Democratic poll: Ending Medicare, Social Security would hurt voter support for GOP
A poll conducted on behalf of the Democratic Senatorial Campaign Committee found that a majority of battleground state voters would be less likely to support Republicans if the GOP moved to end Medicare, Medicaid and Social Security.
Sixty-five percent of respondents said they would be less likely to support the GOP “If Senate Republicans have a new plan that would end Medicare, Medicaid and Social Security in five years,” according to the poll, which was conducted by Blue Rose Research.
The survey also found that 55 percent of voters said they would be less likely to support the party “If Senate Republicans have a new plan that would end the coverage protections for pre-existing conditions from the Affordable Care Act in five years.”
The findings come as Senate Democrats launch an onslaught of attacks on their GOP colleagues, pointing to Sen. Rick Scott’s (Fla.) GOP platform proposal that his office independently released in February.
While Senate Republicans have not released their official agenda, Scott, who also chairs the National Republican Senatorial Campaign Committee, released one in his own capacity.
But Democratic campaign committees have still rolled out attack ads tying Republicans to Scott’s plan.
In the plan, Scott calls for all federal legislation to sunset within a period of five years. Such an action would allow the possibility for those programs to end if Congress did not approve them.
Senate Minority Leader Mitch McConnell (R-Ky.) hit back against that part of Scott’s plan.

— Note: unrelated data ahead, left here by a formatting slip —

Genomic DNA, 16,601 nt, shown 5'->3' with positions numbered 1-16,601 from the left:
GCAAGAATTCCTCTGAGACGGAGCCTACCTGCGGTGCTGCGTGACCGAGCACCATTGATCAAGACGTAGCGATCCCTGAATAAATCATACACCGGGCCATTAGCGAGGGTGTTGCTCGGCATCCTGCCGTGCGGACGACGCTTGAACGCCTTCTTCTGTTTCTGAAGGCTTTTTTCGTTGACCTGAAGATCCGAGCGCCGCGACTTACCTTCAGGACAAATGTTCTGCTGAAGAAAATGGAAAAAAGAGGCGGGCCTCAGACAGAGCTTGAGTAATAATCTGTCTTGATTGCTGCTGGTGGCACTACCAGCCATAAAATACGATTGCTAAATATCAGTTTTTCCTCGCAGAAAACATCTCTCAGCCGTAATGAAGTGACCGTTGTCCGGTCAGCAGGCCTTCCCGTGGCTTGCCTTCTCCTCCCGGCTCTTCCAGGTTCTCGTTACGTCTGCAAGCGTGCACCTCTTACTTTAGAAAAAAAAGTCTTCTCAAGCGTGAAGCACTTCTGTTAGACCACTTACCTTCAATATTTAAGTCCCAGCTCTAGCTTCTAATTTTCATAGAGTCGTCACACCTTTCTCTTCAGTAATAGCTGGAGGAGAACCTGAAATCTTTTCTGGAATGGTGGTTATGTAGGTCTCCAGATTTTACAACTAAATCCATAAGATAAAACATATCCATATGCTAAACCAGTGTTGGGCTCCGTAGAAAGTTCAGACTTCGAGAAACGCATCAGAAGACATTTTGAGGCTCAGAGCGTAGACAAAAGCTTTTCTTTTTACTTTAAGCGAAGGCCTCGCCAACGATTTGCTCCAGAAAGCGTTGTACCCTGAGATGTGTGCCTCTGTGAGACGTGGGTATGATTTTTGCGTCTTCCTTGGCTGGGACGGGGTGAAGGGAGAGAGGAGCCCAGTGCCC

“We will not have as part of our agenda a bill that raises taxes on half the American people and sunsets Social Security and Medicare within five years,” McConnell said.
On the issue of taxes, the poll found that 60 percent of voters said they would be less likely to support the GOP “if Senate Republicans have a new plan that would raise taxes on over half of all Americans, including seniors and working families.”
Scott’s plan also calls for more Americans to pay income tax.
The Florida senator released a statement explaining his reasoning on the tax portion of his plan.
“I went out and made a statement that got me in trouble. I said that all Americans need to have some skin in the game. Even if it is just a few bucks, everyone needs to know what it is like to pay some taxes. It hit a nerve.”
The DSCC poll was conducted by Blue Rose Research from March 25-30. Responses were collected from 2,777 people in Arizona, Georgia, Nevada, New Hampshire, Pennsylvania and Wisconsin.
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